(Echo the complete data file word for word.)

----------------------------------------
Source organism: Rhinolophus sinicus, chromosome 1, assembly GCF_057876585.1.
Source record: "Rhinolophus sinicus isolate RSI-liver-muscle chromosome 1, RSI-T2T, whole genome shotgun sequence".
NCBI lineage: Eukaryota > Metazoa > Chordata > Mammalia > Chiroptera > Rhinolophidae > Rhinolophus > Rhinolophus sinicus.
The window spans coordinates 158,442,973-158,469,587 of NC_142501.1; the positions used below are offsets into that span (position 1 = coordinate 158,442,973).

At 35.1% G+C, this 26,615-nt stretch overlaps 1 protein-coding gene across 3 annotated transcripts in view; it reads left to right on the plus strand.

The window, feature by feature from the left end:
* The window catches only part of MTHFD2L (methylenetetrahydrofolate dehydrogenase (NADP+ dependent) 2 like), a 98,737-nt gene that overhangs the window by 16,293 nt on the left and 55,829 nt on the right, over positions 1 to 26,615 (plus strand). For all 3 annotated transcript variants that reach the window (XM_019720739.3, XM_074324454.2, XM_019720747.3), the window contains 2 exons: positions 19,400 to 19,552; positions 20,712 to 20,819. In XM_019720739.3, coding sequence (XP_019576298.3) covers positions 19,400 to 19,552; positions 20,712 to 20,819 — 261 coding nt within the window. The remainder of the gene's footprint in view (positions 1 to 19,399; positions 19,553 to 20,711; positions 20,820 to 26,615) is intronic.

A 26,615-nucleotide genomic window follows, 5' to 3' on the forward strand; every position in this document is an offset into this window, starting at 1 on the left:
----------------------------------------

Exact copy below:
Source organism: Rhinolophus sinicus, chromosome 1, assembly GCF_057876585.1.
Source record: "Rhinolophus sinicus isolate RSI-liver-muscle chromosome 1, RSI-T2T, whole genome shotgun sequence".
NCBI lineage: Eukaryota > Metazoa > Chordata > Mammalia > Chiroptera > Rhinolophidae > Rhinolophus > Rhinolophus sinicus.
The window spans coordinates 158,442,973-158,469,587 of NC_142501.1; the positions used below are offsets into that span (position 1 = coordinate 158,442,973).

At 35.1% G+C, this 26,615-nt stretch overlaps 1 protein-coding gene across 3 annotated transcripts in view; it reads left to right on the plus strand.

The window, feature by feature from the left end:
* The window catches only part of MTHFD2L (methylenetetrahydrofolate dehydrogenase (NADP+ dependent) 2 like), a 98,737-nt gene that overhangs the window by 16,293 nt on the left and 55,829 nt on the right, over positions 1 to 26,615 (plus strand). For all 3 annotated transcript variants that reach the window (XM_019720739.3, XM_074324454.2, XM_019720747.3), the window contains 2 exons: positions 19,400 to 19,552; positions 20,712 to 20,819. In XM_019720739.3, coding sequence (XP_019576298.3) covers positions 19,400 to 19,552; positions 20,712 to 20,819 — 261 coding nt within the window. The remainder of the gene's footprint in view (positions 1 to 19,399; positions 19,553 to 20,711; positions 20,820 to 26,615) is intronic.

A 26,615-nucleotide genomic window follows, 5' to 3' on the forward strand; every position in this document is an offset into this window, starting at 1 on the left: